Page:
Product Code Database
   » » Barcode: 9780195093544
Tag Barcode '9780195093544'.
Tag
Mark as Favorite

A New Dictionary Of Eponyms
 (

ISBN 9780195093544
REGISTERED: 02/14/18
UPDATED: 11/29/20
A New Dictionary Of Eponyms

Do you approve of censoring the works of great writers? Some might contend that to bowdlerize a great writer''s work would be to diminish its overall quality


Specifications
  • A New Dictionary Of Eponyms available on February 23 2020 from Indigo for 49.5
  • ISBN bar code 9780195093544 ξ1 registered February 23 2020
  • Product category is Book

  • # 978019509354

Others, like Thomas Bowdler, whose eraser danced over every Shakespeare play, would argue that all modest people should be able to read a great work without blushing. For attacking the classics, Mr. Bowdler has been immortalized as the world''s best-known, self-appointed literary censor. And because of his efforts the term bowdlerize has become eponymous with his name. Alternatively, the word bikini--defined as a two-piece bathing suit for women--has been a linguistic mystery since 1947 when these suits were first seen on the beaches of the French Riviera, a year after the United States began testing atom bombs on the Bikini atoll of the Marshall Islands. Some shocked people said that the impact of the scanty swimsuit on male beach loungers was like the devastating effect of the atomic bomb. Whoosh! A simpler and more credible notion is that the daring swimsuits resembled the attire worn by women on the Bikini atoll. Created about a century ago, the term eponym is itself a coinage from two Greek words, epi, on or upon, and onama, a name. But its broadened meaning, as dictionaries set it out, refers to a word derived from a proper name. For instance, Salisbury steak--a popular diner menu item created from common hamburger and dressed up with brown gravy to make it more appealing--is named for James H. Salisbury, an English physician who promoted a diet of ground beef. A Dictionary of Eponyms explores the origins of hundreds of these everyday words from Argyle socks to zeppelins. Written in an entertaining and anecdotal style, and with a foreword by Edwin Newman, the book includes a brief biography of the individual whose name became associated with an item or concept as well as information on how and when the name entered the language. If you''ve ever wondered just where terms like cardigan sweater, pamphlet, and robot come from, Morton Freeman does more than simply define them--he brings them to life.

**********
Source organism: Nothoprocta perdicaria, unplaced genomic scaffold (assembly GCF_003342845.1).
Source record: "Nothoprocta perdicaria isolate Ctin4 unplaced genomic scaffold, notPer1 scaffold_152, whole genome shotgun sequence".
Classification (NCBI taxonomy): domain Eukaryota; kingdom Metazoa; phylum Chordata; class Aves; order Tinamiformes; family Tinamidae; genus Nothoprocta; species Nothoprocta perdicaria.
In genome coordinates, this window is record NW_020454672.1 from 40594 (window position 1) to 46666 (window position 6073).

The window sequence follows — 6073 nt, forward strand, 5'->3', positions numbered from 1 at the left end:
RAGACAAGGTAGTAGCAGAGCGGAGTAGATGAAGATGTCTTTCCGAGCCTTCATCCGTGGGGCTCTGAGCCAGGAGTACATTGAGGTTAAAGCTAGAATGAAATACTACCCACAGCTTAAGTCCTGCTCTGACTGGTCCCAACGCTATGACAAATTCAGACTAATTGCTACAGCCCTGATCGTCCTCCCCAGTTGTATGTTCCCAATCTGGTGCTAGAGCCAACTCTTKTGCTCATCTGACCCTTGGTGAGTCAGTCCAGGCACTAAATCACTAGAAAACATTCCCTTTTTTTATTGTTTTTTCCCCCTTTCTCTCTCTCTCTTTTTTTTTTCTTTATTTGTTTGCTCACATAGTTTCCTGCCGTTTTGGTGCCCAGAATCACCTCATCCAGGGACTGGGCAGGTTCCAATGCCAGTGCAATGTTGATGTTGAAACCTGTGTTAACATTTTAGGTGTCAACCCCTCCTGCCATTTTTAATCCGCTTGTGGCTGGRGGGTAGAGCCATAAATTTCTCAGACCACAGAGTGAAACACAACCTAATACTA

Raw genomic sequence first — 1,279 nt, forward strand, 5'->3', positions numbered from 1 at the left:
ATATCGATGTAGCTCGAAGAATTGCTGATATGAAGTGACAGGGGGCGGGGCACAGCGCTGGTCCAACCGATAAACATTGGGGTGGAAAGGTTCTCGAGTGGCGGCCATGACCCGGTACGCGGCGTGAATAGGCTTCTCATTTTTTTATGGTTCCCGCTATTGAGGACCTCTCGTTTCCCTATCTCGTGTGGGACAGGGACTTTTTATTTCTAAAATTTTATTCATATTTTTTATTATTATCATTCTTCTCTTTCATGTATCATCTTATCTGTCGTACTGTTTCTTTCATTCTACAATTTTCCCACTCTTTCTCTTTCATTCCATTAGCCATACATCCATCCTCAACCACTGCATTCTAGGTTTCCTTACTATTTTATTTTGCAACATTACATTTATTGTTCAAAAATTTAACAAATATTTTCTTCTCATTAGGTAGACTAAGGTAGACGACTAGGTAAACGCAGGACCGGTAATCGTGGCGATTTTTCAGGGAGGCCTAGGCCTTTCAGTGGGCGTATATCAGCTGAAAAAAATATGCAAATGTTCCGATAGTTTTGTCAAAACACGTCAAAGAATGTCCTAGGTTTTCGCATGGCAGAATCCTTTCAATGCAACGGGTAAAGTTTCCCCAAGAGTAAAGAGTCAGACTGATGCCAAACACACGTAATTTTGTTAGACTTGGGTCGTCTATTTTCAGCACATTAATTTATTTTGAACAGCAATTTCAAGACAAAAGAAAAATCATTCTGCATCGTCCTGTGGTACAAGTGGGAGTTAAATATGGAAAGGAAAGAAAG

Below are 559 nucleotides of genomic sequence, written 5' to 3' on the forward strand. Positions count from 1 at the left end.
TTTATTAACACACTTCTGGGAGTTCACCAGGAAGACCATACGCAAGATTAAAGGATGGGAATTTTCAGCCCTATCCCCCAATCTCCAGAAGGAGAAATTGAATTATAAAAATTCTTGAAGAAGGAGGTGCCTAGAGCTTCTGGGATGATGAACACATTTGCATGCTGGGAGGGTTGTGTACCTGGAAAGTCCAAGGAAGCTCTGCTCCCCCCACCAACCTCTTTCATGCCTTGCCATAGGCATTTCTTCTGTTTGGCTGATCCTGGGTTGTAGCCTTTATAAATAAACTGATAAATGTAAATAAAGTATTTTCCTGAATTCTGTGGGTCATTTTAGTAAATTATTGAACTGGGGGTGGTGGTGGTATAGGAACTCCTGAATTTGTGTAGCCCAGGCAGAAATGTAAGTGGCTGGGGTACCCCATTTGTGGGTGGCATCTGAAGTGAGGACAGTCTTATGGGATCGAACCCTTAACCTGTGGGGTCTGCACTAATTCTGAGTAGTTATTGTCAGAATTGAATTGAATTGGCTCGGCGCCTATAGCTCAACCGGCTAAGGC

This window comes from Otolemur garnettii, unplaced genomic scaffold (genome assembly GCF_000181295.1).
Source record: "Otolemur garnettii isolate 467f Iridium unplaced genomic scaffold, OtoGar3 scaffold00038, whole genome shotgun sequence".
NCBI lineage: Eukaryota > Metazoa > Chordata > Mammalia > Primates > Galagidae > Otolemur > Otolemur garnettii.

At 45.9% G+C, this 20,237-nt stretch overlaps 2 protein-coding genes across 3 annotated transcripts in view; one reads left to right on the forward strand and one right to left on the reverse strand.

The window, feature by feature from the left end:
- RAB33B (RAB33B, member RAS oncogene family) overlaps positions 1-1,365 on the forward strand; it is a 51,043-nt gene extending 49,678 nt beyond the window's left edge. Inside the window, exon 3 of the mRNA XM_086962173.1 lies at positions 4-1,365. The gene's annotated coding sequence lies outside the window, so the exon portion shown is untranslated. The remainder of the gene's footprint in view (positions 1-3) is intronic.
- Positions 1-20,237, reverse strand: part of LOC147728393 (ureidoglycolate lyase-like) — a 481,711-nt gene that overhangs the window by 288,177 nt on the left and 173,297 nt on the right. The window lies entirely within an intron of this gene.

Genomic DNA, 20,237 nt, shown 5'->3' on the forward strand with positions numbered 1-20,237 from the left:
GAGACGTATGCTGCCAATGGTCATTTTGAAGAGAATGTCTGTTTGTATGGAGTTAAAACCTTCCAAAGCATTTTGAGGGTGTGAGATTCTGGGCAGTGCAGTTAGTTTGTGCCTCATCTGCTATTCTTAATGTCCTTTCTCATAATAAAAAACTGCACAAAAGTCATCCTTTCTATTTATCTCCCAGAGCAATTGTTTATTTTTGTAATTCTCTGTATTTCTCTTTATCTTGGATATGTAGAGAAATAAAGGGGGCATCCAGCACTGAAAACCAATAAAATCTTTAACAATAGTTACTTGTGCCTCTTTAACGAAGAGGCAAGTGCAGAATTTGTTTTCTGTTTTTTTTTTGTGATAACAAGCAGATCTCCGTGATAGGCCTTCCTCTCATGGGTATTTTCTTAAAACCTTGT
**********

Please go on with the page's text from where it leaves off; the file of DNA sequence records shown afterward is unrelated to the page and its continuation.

References
    ^ A New Dictionary Of Eponyms Indigo. (revised Feb 2020)

Page 1 of 1
1

Account

Social:
Pages:  ..   .. 
Items:  .. 

Navigation

General: Atom Feed Atom Feed  .. 
Help:  ..   .. 
Category:  ..   .. 
Media:  ..   .. 
Posts:  ..   ..   .. 

Statistics

Page:  .. 
Summary:  .. 
1 Tags
2/10 Page Rank
48 Page Refs
4s Time
32 Sources